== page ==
The Treehorn Express
Treehorn story? http://primaryschooling.net?page_id=1924
Theme Song : http://www.youtube.com/watch?v=gQj-6F7yPM8
The Treehorn Express is dedicated to the cessation of Kleinist NAPLAN testing in Australia. Kleinism is a New York version of fear-driven schooling which uses the blanket-testing ‘wmd’ called NAPLAN [its only learning-motivational weapon] to destroy the reputation of teachers and schools. This weapon was forced on schools in Australia in 2009. It disrespects school pupils, devalues teachers’ professionalism, threatens Australia’s developmental future and is just no good. Although some ‘education’ groups support it, ideologically, NAPLAN is immoral, unprofessional, politically driven, unrequested by the profession, curriculum destructive, extremely costly, wasteful and divisive. It has a background of malicious intent. IT WILL REMAIN UNTIL ENOUGH GOOD PEOPLE SAY “STOP IT”.
For further information, click on the official description http://www.nap.edu.au/information/FAQs/index.html
FEAR OF FAILURE
Yesterday, Thursday 10 November 2011 offered a ‘first’ for me. I had read in the back pages of the morning newspaper that the Department of Education, Employment and Workplace Relations
[For OS readers, that is the Department that belongs to an Australian Federal Minister, Peter Garrett, former leader of pop group ‘Midnight Oil’] was conducting a conference for principals from all parts of Australia on Literacy and Numeracy, and the article provided a website with public access for the afternoon presentations and plenary session. There was an opportunity to make a comment or ask a question in side boxes on the web-site. About five, including one of mine, were made. None scored.
I have been to conferences of the kind many times in many places [you know…Minister sets the theme, keynote speaker, group sessions, general get-togethers, plenary session, great camaraderie, talk, talk]. As a co-attender once said, “You come to these conferences, confused. It’s a good one if you go away confused at a higher level.”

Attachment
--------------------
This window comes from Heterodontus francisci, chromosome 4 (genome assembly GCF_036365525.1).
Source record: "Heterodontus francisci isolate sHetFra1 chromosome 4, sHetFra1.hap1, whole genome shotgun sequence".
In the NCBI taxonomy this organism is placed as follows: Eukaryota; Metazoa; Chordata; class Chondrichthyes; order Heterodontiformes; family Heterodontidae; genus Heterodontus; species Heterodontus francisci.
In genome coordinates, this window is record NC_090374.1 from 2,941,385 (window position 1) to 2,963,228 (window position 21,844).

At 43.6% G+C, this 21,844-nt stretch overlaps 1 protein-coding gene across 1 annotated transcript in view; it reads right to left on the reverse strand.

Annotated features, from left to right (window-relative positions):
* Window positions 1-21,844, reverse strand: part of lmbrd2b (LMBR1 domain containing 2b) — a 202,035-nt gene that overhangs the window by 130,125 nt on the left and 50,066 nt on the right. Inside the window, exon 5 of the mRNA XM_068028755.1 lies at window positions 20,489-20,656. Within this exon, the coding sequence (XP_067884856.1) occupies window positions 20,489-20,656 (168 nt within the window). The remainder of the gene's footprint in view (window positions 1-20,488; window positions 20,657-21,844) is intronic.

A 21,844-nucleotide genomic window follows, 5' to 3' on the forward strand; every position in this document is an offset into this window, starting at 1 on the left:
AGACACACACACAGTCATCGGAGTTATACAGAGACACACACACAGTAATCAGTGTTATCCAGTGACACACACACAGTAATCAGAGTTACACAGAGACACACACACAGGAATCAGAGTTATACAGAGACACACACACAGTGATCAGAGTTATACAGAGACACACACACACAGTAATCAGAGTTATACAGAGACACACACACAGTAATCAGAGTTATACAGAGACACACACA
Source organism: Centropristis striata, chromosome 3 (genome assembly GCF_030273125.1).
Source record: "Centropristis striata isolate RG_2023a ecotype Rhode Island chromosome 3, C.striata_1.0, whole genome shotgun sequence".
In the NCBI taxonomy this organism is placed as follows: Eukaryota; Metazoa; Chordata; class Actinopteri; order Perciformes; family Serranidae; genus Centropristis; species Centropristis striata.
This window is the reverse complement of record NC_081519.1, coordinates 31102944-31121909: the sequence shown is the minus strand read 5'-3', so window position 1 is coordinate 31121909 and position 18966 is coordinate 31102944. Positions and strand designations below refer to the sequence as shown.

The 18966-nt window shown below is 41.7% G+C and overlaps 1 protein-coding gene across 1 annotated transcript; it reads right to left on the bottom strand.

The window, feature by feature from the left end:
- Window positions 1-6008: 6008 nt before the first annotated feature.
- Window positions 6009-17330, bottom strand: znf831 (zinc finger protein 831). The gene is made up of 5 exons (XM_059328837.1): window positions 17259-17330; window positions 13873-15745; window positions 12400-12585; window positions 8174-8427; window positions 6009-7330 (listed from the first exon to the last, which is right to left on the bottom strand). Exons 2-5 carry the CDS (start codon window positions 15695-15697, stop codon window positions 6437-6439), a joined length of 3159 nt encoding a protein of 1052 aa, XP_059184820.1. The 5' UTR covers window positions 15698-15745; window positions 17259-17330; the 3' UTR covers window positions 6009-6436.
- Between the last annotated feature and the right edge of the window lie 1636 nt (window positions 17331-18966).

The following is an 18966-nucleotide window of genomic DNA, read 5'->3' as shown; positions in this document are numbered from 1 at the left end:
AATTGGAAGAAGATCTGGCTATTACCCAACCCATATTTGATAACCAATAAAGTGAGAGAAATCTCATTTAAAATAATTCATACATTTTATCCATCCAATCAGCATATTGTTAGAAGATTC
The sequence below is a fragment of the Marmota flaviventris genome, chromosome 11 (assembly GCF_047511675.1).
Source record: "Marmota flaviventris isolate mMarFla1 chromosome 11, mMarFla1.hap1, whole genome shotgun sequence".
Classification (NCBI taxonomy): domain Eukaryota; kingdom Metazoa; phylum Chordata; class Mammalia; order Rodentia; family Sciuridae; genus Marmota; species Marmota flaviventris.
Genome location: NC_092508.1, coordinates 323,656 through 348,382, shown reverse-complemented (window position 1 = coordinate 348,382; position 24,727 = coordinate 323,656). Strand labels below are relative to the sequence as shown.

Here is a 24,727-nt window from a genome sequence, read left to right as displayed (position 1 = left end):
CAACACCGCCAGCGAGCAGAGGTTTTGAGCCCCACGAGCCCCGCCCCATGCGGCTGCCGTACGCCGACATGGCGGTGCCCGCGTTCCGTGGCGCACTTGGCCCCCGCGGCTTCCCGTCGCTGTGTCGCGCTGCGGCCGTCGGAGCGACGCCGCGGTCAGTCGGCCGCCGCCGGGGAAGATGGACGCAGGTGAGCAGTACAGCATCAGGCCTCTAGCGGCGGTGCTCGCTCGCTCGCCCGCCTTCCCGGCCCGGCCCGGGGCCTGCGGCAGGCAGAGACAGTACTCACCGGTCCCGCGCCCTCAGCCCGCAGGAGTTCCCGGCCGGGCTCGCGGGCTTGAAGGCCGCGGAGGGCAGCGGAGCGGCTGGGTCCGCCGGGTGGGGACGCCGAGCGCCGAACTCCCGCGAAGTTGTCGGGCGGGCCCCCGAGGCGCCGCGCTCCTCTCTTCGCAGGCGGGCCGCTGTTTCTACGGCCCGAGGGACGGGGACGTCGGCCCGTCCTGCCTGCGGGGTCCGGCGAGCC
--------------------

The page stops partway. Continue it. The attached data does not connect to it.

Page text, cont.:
This was something new to me. It gives one a chance to sit in one’s lounge, laptop and all, partaking of the conference while watching Tiger Woods and Adam Scott do their best, make a cup of coffee at any time, cheer loudly and applaud [or otherwise] at sage remarks or Adam’s ‘albatross’, make a note or two [“rotate your hips more”; “target slow students”] to finish right on beer o’clock. For Old Fellows like me, useless has-beens, it’s a wonderful world we live in.
I managed to catch some early comments from some principals, justifiably lauding the BER building program…a truly great political/educative and highly beneficial initiative. Hail Julia and Peter.
The later discussions were about the ways and means of improving Naplan test scores, and the difficulties of promoting improvement in a vast land with very diverse clients. Scores and improvement in scores as the result of deliberate activities were displayed and distributed. Assessment, as an operation, was described in percentages and marks. If it was meant to be part of an indoctrination process for neo-naplanners, Peter would be gyrating today.
I thought that I might have heard the word ‘pupil’ used. Didn’t happen at this session; perhaps in the groups.
I had hoped to hear of ways to develop a love for mathematics and its place in the creative arts; how pupils might learn to be keen about writing punchier prose and peppier poetry; and speaking proper. It was called a Numeracy and Literacy Conference.
I hoped to hear the words LOVE and PLAY and LEARNING used often. Perhaps in the groups.
I asked the question. “If fear of testing and failure is adopted as an officially endorsed motivator, what effect does the panel believe this will have on curriculum coverage and the development of a positive attitude to learning?”
Nice try. I was expecting responses like “…no need to promote fear”; “maybe concern”; “only in April and May”; “students [not pupils] don’t get distressed”; “what teacher stress?”. “Fear driven ?”. Didn’t happen. Not dealt with. Maybe later. Forrest Gump had a phrase for it. Then John Daly spat his dummy.
Part of the panel discussion was on ways to improve the scores in aboriginal schools. I attach the description that I wrote for a local magazine about one located on the Gulf of Carpentaria way back when teachers were trying to promote achievement by helping pupils to love learning. Click here to download..
By the way. Peter Garrett is trying this again on Monday [14 Nov.]. Check here. You might have to register. Can’t be too careful.
Let’s try for a Re-form of Compulsory Schooling.
NOT FROM THE TOP.
Start at the classroom.
There IS a rational, workable design.
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